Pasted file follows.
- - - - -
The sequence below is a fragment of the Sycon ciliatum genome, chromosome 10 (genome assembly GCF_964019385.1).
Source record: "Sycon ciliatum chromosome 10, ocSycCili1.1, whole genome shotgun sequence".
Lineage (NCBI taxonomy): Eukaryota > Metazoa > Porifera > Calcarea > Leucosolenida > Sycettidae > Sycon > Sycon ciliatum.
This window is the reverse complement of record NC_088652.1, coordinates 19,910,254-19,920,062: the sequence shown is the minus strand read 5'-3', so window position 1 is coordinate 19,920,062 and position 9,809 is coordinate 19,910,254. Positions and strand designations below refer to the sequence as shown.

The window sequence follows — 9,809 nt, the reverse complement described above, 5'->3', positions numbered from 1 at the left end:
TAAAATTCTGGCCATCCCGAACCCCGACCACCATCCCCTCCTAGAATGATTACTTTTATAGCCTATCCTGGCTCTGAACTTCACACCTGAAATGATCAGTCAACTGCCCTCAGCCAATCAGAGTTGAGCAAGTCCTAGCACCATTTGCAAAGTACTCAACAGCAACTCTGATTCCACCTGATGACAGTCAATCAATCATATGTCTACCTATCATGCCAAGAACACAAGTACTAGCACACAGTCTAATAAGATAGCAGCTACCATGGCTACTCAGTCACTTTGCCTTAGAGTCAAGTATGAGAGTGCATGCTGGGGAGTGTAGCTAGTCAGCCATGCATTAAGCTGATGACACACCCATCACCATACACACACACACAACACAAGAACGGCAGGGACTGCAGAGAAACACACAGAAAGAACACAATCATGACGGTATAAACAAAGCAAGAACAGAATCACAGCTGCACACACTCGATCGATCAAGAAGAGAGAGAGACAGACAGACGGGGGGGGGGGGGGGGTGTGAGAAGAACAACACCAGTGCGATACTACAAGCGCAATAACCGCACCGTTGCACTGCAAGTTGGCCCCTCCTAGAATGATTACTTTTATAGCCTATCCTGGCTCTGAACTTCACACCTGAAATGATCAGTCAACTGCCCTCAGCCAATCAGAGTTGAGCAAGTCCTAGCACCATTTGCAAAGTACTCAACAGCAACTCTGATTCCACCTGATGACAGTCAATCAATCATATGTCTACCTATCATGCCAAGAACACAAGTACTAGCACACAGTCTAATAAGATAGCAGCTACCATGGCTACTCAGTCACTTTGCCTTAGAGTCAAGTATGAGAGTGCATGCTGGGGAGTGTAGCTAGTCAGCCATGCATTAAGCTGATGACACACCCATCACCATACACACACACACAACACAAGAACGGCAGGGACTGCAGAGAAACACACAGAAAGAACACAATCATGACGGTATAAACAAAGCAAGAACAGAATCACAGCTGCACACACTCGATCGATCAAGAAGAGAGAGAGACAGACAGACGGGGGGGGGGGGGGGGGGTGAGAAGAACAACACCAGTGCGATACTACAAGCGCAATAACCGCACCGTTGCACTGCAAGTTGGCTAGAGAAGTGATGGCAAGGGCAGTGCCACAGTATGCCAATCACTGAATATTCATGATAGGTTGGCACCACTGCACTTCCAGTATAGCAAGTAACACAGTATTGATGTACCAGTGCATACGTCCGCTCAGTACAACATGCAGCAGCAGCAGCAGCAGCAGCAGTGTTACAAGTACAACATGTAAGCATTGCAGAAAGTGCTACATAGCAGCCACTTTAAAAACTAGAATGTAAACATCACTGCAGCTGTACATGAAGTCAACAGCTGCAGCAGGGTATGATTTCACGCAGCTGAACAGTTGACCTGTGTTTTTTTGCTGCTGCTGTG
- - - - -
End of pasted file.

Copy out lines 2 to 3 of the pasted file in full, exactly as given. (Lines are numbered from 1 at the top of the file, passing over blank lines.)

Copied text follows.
Source record: "Sycon ciliatum chromosome 10, ocSycCili1.1, whole genome shotgun sequence".
Lineage (NCBI taxonomy): Eukaryota > Metazoa > Porifera > Calcarea > Leucosolenida > Sycettidae > Sycon > Sycon ciliatum.